Kindle Not in Thailand

Kindle Not in Thailand

The same is true for Singapore and Malaysia. BUT it will be available in Laos and Cambodia but without wireless access. You use your PC to download then send it to the Kindle via a USB link.

Kindle in Laos

Kindle in Laos

Given the relative wealth of the countries that seems strange. I guess there are technical, legal and licensing issues involved. Since Laos and Cambodia are small markets it is less trouble to negotiate than for larger markets like Thailand.

Maybe they are negotiating with the carriers here but did not have an agreement in place in time.

Even if the Kindle does become available here I would be wise to wait one update cycle to let others work out the kinks. I am tired of being an early adopter.

[picapp src=”7/5/8/0/Amazon_CEO_Jeff_88f3.jpg?adImageId=4705136&imageId=4728420″ width=”463″ height=”594″ /]

How to Clean a Keyboard in a Dishwasher

October 6, 2009

How to Clean a Keyboard in a Dishwasher: 6 steps (with pictures) – wikiHow.

From This

From This

To This

To This

I’d never seen this before and I don’t have a dishwasher so I cannot try it out.

However … I thought that dishwasher detergent is very strong alkaline. I’d try a small amount or a hot water rinse without detergent first.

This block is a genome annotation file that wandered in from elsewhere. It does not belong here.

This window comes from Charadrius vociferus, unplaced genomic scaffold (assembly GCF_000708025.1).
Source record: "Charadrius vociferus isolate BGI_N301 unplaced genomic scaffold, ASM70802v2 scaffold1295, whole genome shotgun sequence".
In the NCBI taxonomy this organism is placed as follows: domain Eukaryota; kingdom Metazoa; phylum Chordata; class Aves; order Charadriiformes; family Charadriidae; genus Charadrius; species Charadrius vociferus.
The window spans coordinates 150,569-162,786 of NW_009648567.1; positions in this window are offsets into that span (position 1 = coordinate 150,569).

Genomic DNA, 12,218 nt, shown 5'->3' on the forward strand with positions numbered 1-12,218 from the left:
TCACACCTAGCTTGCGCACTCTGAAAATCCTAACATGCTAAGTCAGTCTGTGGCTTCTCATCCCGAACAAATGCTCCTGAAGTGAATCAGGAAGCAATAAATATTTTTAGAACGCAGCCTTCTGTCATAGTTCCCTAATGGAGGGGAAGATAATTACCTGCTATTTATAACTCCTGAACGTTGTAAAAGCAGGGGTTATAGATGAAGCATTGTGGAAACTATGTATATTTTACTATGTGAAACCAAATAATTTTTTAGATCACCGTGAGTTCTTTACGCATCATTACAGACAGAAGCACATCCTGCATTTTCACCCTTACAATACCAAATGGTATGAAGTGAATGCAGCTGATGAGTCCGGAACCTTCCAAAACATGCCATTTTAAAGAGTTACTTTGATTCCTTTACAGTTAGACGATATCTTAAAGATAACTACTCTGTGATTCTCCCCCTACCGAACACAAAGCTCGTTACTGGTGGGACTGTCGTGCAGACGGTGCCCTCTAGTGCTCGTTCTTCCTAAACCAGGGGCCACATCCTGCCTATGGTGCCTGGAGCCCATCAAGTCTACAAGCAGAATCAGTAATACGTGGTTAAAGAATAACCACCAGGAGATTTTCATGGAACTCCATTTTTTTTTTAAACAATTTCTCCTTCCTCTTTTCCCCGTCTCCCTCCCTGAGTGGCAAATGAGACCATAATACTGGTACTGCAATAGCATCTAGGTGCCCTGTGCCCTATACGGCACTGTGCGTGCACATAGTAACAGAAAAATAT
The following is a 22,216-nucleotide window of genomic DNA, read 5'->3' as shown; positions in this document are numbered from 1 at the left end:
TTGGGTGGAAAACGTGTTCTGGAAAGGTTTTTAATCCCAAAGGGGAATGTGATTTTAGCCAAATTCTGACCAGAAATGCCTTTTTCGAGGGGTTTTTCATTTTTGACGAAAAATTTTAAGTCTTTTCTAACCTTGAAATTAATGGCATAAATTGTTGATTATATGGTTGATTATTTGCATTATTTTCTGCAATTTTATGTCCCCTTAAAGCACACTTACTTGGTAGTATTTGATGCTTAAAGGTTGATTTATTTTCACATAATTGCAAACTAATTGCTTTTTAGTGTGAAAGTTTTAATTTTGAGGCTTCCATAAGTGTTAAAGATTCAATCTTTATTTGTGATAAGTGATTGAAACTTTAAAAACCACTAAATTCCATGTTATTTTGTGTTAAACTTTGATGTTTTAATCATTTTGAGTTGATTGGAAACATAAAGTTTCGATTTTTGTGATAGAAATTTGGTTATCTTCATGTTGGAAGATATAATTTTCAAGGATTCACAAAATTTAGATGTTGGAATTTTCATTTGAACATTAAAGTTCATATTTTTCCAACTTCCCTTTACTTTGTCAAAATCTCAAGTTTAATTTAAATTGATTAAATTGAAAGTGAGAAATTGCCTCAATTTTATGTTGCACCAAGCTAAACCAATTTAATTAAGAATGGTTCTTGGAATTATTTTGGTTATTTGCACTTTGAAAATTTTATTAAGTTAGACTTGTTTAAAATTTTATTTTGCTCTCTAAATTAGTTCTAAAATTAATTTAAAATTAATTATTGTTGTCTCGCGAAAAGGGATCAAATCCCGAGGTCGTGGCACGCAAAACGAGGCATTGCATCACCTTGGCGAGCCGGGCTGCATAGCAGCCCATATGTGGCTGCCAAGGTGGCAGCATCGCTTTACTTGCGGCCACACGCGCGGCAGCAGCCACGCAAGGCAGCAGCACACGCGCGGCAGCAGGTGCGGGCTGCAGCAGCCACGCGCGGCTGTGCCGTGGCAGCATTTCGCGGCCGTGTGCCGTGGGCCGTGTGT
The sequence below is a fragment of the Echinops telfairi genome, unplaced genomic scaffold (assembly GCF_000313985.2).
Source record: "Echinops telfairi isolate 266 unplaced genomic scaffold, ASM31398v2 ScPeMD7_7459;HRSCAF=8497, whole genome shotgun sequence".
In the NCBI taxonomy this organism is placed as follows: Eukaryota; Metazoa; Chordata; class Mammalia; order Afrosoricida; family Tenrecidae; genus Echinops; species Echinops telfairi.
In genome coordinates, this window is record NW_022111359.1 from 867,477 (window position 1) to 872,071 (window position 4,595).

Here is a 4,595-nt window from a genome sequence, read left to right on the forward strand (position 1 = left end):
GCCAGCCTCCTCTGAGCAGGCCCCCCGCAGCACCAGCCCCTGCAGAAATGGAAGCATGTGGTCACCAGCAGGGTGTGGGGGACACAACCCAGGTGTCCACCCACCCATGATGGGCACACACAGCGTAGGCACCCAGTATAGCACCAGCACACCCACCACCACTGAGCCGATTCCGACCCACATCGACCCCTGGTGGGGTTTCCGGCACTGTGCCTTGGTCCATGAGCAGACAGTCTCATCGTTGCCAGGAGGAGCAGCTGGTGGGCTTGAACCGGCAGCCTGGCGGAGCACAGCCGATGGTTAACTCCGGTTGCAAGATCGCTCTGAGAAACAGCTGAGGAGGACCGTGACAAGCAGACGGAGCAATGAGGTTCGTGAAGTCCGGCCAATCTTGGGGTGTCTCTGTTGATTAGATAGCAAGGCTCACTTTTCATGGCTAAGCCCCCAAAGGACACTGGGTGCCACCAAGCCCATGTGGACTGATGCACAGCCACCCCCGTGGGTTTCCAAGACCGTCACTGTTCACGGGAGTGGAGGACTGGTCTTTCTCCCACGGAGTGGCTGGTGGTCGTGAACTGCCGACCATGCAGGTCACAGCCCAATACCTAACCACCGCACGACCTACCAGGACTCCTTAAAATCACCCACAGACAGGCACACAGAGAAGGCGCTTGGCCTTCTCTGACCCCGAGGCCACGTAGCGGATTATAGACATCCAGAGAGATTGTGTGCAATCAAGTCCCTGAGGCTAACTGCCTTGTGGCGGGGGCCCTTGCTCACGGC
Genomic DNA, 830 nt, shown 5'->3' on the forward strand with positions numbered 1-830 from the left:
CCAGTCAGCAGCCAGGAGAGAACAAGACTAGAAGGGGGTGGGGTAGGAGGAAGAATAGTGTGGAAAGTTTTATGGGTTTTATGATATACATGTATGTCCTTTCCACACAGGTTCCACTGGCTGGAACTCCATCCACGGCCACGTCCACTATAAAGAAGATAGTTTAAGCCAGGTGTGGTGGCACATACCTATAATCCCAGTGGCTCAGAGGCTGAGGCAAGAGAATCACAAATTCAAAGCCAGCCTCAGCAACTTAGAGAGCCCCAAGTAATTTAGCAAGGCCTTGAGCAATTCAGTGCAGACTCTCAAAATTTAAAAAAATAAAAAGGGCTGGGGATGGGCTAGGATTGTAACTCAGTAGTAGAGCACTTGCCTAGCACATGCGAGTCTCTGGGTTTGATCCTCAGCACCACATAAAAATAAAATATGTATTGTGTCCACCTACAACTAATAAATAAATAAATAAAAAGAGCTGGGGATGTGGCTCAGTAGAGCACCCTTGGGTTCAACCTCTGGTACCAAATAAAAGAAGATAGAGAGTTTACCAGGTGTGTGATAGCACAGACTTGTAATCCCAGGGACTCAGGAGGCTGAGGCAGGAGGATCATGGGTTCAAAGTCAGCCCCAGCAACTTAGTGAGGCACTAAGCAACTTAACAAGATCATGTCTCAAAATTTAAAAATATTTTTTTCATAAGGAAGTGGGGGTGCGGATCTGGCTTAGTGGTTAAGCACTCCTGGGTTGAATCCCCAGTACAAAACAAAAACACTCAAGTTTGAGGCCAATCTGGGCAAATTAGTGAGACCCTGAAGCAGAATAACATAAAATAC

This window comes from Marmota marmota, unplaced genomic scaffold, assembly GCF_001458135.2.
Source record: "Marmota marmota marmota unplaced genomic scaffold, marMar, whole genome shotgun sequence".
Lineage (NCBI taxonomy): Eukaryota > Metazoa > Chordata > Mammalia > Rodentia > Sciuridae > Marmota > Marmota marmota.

Some say that Thai fish sauce (nam pla – น้ำปลา) is an excellent all-purpose cleaner, but I don’t believe them.

Have you had any experience with this?

Some of the related WikiHows are hilarious. They make me want to go out and buy a dishwasher.

The photos are from Flickr user Ivo Jansch, http://www.flickr.com/photos/ijansch/sets/72157612566299359/, shared under their Creative Commons license. They were originally used in Jansch’s blog

There’s no perfect way to back up your hard drive – SiliconValley.com

October 5, 2009

There’s no perfect way to back up your hard drive – SiliconValley.com.

Here’s an article from my old home town newspaper, the San Jose Mercury News “The Newspaper of Silicon Valley”. I remember when I arrived in California in the early 1980s how huge the newspaper was – especially the Sunday edition. They’re not doing so well now and have changed ownership but I liked the Mercury News and kept a daily subscription until I left in 2006.

The article describes my situation exactly. The hard drive of my Sony laptop failed without warning in May. I had good backups and did not lose anything when I purchased the replacement Compaq laptop.

But my 500GB Seagate external drive failed soon afterwards. I’d been a bit tardy in restoring files from it to the Compaq and I lost a lot of data. I did not lose any pictures, financial data or music. The drive contained many old documents and videos that are irreplaceable but not vital to my life.